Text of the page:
This poem first appeared in print in the Spring 2018 issue of Evening Street Review. Order a copy now for 2018 delivery.
Sometimes we hold the door for each other
if someone is following close enough, or fumbles
for an ID badge. But it requires a “good morning”
and some eye contact. I try to avoid that
much personal exposure early in the morning,
before a Diet Coke, before browsing through
whatever safe for work websites not blocked
by security policies, before I settle
into crafting the day’s marketing plan.
A blueprint, like the one you might use to
build a cabinet, as if you were to carefully
slide your fingers over each long board,
selecting the best ones, then cutting
each to an exact length, precisely carving
your dado grooves before fitting the next piece,
a hammer and some nails, then
sanding all its sides smooth as
evening sky, finally placing the cabinet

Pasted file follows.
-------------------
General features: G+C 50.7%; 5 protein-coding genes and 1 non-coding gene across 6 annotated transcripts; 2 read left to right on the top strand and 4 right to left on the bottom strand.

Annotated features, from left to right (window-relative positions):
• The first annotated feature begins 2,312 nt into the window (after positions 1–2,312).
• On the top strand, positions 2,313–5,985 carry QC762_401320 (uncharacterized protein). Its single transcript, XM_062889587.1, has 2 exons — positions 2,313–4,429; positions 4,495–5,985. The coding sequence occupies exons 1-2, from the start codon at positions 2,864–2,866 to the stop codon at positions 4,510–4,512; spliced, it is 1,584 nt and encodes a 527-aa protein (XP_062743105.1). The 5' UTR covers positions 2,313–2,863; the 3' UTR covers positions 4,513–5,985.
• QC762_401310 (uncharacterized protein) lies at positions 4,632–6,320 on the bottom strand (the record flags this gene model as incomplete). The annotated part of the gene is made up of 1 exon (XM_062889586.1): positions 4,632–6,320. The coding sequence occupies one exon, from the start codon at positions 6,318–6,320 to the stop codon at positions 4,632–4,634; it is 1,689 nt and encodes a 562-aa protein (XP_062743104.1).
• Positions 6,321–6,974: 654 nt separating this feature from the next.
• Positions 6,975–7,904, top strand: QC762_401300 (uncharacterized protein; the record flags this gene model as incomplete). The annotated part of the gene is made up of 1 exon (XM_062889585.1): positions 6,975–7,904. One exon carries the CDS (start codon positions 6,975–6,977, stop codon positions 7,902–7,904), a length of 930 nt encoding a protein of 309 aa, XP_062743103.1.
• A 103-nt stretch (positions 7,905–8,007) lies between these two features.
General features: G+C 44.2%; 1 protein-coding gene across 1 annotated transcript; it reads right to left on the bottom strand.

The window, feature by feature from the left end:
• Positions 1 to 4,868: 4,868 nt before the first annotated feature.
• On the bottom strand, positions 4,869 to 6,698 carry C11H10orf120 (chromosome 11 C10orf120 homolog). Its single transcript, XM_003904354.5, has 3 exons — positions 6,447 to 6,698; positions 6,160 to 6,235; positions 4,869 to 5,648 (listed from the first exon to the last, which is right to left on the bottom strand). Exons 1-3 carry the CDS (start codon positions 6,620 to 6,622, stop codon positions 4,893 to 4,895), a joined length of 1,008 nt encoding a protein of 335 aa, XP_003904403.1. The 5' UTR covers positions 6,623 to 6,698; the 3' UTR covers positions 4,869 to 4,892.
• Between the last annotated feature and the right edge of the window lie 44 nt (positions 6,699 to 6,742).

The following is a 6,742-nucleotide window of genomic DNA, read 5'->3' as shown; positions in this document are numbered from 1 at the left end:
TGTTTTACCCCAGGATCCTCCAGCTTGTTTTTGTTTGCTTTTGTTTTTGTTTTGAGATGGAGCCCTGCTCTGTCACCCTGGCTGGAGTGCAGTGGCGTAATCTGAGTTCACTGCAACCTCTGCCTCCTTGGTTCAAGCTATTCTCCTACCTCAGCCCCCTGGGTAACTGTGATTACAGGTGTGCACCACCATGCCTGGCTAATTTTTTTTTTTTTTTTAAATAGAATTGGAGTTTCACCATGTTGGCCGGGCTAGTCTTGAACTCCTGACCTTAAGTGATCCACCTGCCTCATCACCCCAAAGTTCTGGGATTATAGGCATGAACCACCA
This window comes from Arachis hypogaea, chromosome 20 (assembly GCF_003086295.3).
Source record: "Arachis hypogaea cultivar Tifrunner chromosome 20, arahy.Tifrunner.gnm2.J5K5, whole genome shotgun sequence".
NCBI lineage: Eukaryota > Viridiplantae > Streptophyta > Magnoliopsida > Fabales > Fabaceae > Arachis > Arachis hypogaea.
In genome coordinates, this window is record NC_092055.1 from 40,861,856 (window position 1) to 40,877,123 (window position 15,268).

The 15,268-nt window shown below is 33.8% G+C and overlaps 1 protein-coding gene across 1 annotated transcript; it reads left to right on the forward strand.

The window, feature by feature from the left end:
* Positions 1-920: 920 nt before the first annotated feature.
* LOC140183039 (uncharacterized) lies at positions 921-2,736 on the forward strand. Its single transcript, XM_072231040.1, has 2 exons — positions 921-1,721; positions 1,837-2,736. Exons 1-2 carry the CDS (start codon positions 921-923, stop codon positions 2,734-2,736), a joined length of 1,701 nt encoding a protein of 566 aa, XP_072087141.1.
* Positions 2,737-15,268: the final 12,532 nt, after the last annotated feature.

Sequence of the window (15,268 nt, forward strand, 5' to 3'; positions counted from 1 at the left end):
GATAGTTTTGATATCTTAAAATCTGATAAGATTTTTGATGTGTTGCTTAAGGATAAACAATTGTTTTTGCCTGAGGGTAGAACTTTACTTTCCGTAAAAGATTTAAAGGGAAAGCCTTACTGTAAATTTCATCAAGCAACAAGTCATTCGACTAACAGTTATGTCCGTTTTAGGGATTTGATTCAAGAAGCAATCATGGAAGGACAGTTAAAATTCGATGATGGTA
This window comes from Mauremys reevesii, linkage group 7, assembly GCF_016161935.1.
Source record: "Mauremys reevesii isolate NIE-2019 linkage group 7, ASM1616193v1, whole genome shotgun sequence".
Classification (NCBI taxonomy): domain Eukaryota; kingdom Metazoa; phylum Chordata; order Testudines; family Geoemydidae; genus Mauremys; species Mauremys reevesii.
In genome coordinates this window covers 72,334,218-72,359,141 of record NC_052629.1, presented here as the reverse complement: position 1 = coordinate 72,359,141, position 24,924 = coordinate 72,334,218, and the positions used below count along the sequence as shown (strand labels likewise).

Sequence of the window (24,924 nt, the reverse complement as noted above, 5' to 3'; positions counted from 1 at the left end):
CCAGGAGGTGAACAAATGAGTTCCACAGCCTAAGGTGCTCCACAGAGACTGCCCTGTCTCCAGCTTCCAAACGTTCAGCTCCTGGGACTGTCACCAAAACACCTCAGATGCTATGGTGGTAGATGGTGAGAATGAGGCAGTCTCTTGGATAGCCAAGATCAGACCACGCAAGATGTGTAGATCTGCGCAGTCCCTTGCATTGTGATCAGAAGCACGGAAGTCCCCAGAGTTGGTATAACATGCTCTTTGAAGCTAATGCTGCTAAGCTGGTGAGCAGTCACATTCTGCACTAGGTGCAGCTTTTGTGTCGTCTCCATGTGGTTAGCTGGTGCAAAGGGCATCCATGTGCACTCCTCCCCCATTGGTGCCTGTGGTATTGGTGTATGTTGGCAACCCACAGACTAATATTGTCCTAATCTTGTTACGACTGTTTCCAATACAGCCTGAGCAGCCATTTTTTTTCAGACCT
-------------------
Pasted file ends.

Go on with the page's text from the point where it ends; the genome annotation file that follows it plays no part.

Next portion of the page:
in the corner of your kitchen where it
would hold an old stereo and your wife’s recipes.
My plan places idle thoughts and memes
in your head, things you were already thinking
about products you didn’t know you wanted.
I stand at a raised desk as I do this,
we all do, because Sitting is the new
smoking and the company cares about my health
which is kind but as I look across the top
wall of the cubicle at the eyes watching my efforts
I wish I could bow my head towards a workbench,
put my hands on what I make, turn it slowly
in my grip, stroke its shape with my fingers,
package it safely, send it into the world.
Copyright © 2018 Jeff Nesheim | All Rights Reserved
First appeared in Evening Street Review.